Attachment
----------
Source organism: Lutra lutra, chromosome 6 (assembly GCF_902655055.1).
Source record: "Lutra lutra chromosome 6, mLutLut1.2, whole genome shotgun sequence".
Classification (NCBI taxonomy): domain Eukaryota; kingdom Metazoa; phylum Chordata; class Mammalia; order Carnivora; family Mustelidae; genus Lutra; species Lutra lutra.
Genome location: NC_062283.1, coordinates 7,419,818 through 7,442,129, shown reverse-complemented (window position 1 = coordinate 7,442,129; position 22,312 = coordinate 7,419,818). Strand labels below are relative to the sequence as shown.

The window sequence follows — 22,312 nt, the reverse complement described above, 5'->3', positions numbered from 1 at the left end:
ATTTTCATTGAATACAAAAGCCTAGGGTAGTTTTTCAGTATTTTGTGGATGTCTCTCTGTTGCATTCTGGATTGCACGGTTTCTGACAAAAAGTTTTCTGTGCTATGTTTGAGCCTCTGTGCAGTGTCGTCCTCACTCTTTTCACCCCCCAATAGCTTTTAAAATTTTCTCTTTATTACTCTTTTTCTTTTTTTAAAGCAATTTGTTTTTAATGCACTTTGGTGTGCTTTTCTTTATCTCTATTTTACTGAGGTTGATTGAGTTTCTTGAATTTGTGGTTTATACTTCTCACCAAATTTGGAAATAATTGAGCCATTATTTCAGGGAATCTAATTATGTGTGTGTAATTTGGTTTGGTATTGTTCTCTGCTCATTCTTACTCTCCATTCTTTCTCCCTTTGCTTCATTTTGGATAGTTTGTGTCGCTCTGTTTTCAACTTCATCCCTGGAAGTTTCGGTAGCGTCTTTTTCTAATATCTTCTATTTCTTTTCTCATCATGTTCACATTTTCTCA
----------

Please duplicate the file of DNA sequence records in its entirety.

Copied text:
Source organism: Lutra lutra, chromosome 6 (assembly GCF_902655055.1).
Source record: "Lutra lutra chromosome 6, mLutLut1.2, whole genome shotgun sequence".
Classification (NCBI taxonomy): domain Eukaryota; kingdom Metazoa; phylum Chordata; class Mammalia; order Carnivora; family Mustelidae; genus Lutra; species Lutra lutra.
Genome location: NC_062283.1, coordinates 7,419,818 through 7,442,129, shown reverse-complemented (window position 1 = coordinate 7,442,129; position 22,312 = coordinate 7,419,818). Strand labels below are relative to the sequence as shown.

The window sequence follows — 22,312 nt, the reverse complement described above, 5'->3', positions numbered from 1 at the left end:
ATTTTCATTGAATACAAAAGCCTAGGGTAGTTTTTCAGTATTTTGTGGATGTCTCTCTGTTGCATTCTGGATTGCACGGTTTCTGACAAAAAGTTTTCTGTGCTATGTTTGAGCCTCTGTGCAGTGTCGTCCTCACTCTTTTCACCCCCCAATAGCTTTTAAAATTTTCTCTTTATTACTCTTTTTCTTTTTTTAAAGCAATTTGTTTTTAATGCACTTTGGTGTGCTTTTCTTTATCTCTATTTTACTGAGGTTGATTGAGTTTCTTGAATTTGTGGTTTATACTTCTCACCAAATTTGGAAATAATTGAGCCATTATTTCAGGGAATCTAATTATGTGTGTGTAATTTGGTTTGGTATTGTTCTCTGCTCATTCTTACTCTCCATTCTTTCTCCCTTTGCTTCATTTTGGATAGTTTGTGTCGCTCTGTTTTCAACTTCATCCCTGGAAGTTTCGGTAGCGTCTTTTTCTAATATCTTCTATTTCTTTTCTCATCATGTTCACATTTTCTCA